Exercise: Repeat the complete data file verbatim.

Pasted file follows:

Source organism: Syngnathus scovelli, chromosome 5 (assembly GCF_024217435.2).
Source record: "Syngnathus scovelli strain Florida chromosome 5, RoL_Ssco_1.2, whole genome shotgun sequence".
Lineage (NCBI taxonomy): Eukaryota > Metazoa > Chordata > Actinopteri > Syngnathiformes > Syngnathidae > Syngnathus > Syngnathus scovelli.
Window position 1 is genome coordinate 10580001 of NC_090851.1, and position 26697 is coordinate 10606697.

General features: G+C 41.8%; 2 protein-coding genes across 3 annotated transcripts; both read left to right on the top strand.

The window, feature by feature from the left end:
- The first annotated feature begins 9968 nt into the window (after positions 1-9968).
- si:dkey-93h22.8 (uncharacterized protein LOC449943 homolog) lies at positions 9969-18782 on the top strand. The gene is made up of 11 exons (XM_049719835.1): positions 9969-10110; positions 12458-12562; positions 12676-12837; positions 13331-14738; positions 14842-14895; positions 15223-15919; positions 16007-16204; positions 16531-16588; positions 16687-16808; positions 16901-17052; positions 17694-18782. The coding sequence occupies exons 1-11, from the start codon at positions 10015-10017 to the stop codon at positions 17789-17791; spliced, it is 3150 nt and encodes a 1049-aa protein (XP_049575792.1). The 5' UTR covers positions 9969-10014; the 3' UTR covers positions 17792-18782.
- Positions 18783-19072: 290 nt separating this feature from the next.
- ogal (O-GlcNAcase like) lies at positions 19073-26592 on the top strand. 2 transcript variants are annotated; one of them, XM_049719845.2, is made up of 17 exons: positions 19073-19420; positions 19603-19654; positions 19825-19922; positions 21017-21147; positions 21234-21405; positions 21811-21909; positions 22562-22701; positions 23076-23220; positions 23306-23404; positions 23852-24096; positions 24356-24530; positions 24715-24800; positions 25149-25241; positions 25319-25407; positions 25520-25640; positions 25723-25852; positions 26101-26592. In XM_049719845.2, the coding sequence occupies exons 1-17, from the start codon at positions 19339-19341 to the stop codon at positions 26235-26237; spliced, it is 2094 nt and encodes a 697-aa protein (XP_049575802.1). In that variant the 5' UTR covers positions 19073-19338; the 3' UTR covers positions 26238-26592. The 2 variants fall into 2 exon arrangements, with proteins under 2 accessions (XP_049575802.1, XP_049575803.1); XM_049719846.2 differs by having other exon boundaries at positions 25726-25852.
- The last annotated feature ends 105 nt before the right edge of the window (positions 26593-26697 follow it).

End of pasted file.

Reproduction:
Source organism: Syngnathus scovelli, chromosome 5 (assembly GCF_024217435.2).
Source record: "Syngnathus scovelli strain Florida chromosome 5, RoL_Ssco_1.2, whole genome shotgun sequence".
Lineage (NCBI taxonomy): Eukaryota > Metazoa > Chordata > Actinopteri > Syngnathiformes > Syngnathidae > Syngnathus > Syngnathus scovelli.
Window position 1 is genome coordinate 10580001 of NC_090851.1, and position 26697 is coordinate 10606697.

General features: G+C 41.8%; 2 protein-coding genes across 3 annotated transcripts; both read left to right on the top strand.

The window, feature by feature from the left end:
- The first annotated feature begins 9968 nt into the window (after positions 1-9968).
- si:dkey-93h22.8 (uncharacterized protein LOC449943 homolog) lies at positions 9969-18782 on the top strand. The gene is made up of 11 exons (XM_049719835.1): positions 9969-10110; positions 12458-12562; positions 12676-12837; positions 13331-14738; positions 14842-14895; positions 15223-15919; positions 16007-16204; positions 16531-16588; positions 16687-16808; positions 16901-17052; positions 17694-18782. The coding sequence occupies exons 1-11, from the start codon at positions 10015-10017 to the stop codon at positions 17789-17791; spliced, it is 3150 nt and encodes a 1049-aa protein (XP_049575792.1). The 5' UTR covers positions 9969-10014; the 3' UTR covers positions 17792-18782.
- Positions 18783-19072: 290 nt separating this feature from the next.
- ogal (O-GlcNAcase like) lies at positions 19073-26592 on the top strand. 2 transcript variants are annotated; one of them, XM_049719845.2, is made up of 17 exons: positions 19073-19420; positions 19603-19654; positions 19825-19922; positions 21017-21147; positions 21234-21405; positions 21811-21909; positions 22562-22701; positions 23076-23220; positions 23306-23404; positions 23852-24096; positions 24356-24530; positions 24715-24800; positions 25149-25241; positions 25319-25407; positions 25520-25640; positions 25723-25852; positions 26101-26592. In XM_049719845.2, the coding sequence occupies exons 1-17, from the start codon at positions 19339-19341 to the stop codon at positions 26235-26237; spliced, it is 2094 nt and encodes a 697-aa protein (XP_049575802.1). In that variant the 5' UTR covers positions 19073-19338; the 3' UTR covers positions 26238-26592. The 2 variants fall into 2 exon arrangements, with proteins under 2 accessions (XP_049575802.1, XP_049575803.1); XM_049719846.2 differs by having other exon boundaries at positions 25726-25852.
- The last annotated feature ends 105 nt before the right edge of the window (positions 26593-26697 follow it).